Tag Archives: infographics

Support the Salad Bar Nation initiative to bring 2013 salad bars to schools

Salad Bar Nation raising funds for salad bars in schools

The Salad Bar Nation initiative by the Whole Kids Foundation is committed to improving the nation’s health by challenging Americans of all ages to eat a salad every day. A great idea in my opinion, because we all need more leafy greens and vegetables in our diets! They’re also utilizing text-to-give and online fundraising with the hopes of raising $5 million to fund 2,013 salad bars in schools across the country 2013. That’s is why I’m sharing the the infographic below, so you have some quick stats about Salad Bar Nation and the benefits of salad bars in schools.

In addition, to inspire you to eat more salads, the campaign’s website, SaladBarNation.org, is featuring a new salad each week along with simple healthy salad tips, so check it out! This week’s salad is the Mediterranean Crunch Salad – yummy!

What you need to know about RSV #RSVProtection

RSV Infographic

With the flu and norovirus tummy bug going around like gangbusters, I hope you’re reminding your family members to wash their hands frequently and to use hand sanitizer if soap and water aren’t available. It’s also a good idea to frequently wipe down kitchen surfaces with bleach or disinfecting spray or wipes to help prevent the spread of germs.

However, November through March is also RSV season.  RSV usually causes mild to moderate cold-like symptoms in children, but in some babies it results in a serious respiratory infection. Those most at risk for severe RSV include premature infants, as their lungs aren’t fully developed and they have fewer infection-fighting antibodies than full-term babies. As a mom of two preemies, I was always on the lookout for RSV. Luckily, Lucie and Nathan never got it.

Daycare and RSV

If you’re a parent of a high-risk baby, you may want to consider alternative child care options, such as nannies or in-home daycare centers, where exposure to dangerous germs can be minimized. However, RSV doesn’t just affect babies who are in daycare. The two girls I know of who were hospitalized this winter with RSV and needed oxygen were two- and four-years-old and had stay-at-home caregivers.

RSV symptoms and prevention

Since you never know where your child will be exposed to RSV, it’s best to be on the lookout for symptoms of severe RSV infection:

  • Coughing or wheezing that does not stop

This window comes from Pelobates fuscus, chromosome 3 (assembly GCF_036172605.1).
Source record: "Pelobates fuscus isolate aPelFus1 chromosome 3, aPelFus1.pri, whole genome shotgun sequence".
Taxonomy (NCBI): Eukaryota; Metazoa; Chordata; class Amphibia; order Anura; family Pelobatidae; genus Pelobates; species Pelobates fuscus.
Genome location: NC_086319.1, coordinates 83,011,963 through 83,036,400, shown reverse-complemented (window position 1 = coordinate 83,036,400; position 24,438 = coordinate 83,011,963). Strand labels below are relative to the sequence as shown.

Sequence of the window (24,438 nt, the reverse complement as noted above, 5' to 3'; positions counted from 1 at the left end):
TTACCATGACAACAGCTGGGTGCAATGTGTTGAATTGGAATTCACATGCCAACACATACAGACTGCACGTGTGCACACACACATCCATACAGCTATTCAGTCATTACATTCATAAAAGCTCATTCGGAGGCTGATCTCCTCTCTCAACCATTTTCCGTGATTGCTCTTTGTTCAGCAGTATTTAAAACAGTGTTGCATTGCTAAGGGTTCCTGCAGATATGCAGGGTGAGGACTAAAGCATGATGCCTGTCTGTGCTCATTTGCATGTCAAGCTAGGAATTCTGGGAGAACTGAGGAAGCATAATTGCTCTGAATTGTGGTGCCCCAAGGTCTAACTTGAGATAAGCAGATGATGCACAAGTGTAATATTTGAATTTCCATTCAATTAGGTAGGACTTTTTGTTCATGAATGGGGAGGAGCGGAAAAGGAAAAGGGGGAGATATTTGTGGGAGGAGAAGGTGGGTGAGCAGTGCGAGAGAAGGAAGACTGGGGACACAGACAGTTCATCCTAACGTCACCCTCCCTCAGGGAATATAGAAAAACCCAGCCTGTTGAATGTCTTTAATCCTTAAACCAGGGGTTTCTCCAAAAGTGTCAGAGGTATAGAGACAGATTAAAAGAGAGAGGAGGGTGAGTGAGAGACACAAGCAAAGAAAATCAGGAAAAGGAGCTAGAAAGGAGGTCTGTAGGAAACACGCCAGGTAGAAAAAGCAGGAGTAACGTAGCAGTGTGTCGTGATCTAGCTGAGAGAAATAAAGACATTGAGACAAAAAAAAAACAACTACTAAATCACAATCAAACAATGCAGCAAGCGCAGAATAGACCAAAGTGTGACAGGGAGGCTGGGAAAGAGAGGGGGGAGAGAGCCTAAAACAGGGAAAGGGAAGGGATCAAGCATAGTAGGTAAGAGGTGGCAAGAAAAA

• Fast or troubled breathing
  • Spread-out nostrils and/or a caved-in chest when trying to breathe
  • Bluish color around the mouth or fingernails
  • Fever (especially if it is over 100.4°F in infants under 3 months of age)
  • Extreme fatigue
  • Difficulty feeding

Parents should contact a medical professional immediately upon signs of these symptoms.

Since there’s also no treatment for RSV, it’s important for parents and caregivers to take preventive steps to help protect the children in their care like frequent washing of hands, toys, and bedding. Those at risk should also avoid crowds, people who are sick, and cigarette smoke.

Visit RSVProtection.com and follow #RSVProtection on Twitter for more information.

Disclosure: I wrote this review while participating in a campaign for Mom Central Consulting on behalf of MedImmune and received a promotional item to thank me for my participation.

Updating nutrition standards on snack foods and beverages

Sizing up snack foods sold in many schoolsAs parents, we try to get our kids to eat healthy food at home and when we’re out with them. However, so many kids do not have nutritious foods available at school. The majority of our nation’s secondary schools don’t sell fruits and vegetables in school stores, snack bars, or vending machines, according to a report from the Kids’ Safe and Healthful Foods Project, a joint initiative of The Pew Charitable Trusts and the Robert Wood Johnson Foundation.

“Research shows that the consumption of 110 to 165 calories above recommended amounts per day—roughly the difference between an apple and a bag of chips—may be responsible for rising rates of childhood obesity,” said Jessica Donze Black, director of the Kids’ Safe and Healthful Foods Project. “Because many students consume as many as half of their daily calories at school, what children eat during the school day is a critical issue if we want to reverse obesity rates.”

While many public schools implemented healthier meals this fall under the USDA’s revised meal standards, the regulations didn’t cover snack foods and beverages, making them the next frontier in ensuring students have access to healthy options in school. Luckily, the USDA is posed to issue policies requiring that foods and beverages sold outside of the federal school meals program meet minimum nutrition standards – sooner than later I hope!

Just a few more reasons why you shouldn’t smoke

smokingMy husband and I are constantly discussing smoking with our kids and why they shouldn’t do it. It becomes challenging when we have friends over who do smoke, so it’s helpful to give the kids the basic facts. That’s why this terrific infographic could be helpful the next time with your kids about smoking.

The infographic covers scary statistics like 20 times more people are killed by cigarettes than are murdered in the US. Also, if the breakdown of what actually is in cigarettes – like ammonia, butane and rocket fuel – doesn’t turn  your kids off, I don’t know what would.

One thing that it doesn’t cover is that smoking makes you look much older than you are, because it damages your skin. That’s great, I guess, when you’re 16 and want to look 26. But it’s horrible when you’re 45 and look 60.

How do you talk with your children about the dangers of cigarette smoking?

How to save money at the grocery store #infographic

moneyHere are some tips fro All You! magazine magazine to help you save money by avoiding spending traps at the grocery store. However, check out the comments about boneless chicken on the All You! page where the Save Money on Groceries infographic originally appeared. I’m going to agree with some of the posters that buying boneless chicken on sale is probably a good deal – unless you make stock from chicken bones, that is!

I’ve also heard from friends who are dog owners that giving your dog RAW chicken bones is OK. However, cooked chicken bones will splinter, so that’s a big no-no.

How do you save at the grocery store? 

Save Money on Groceries: Avoid Spending Traps at the Store

[Source: Daily Savings from All You]

Disclosure: Amazon links are affiliate links. A commission may be earned from a referred sale to their website.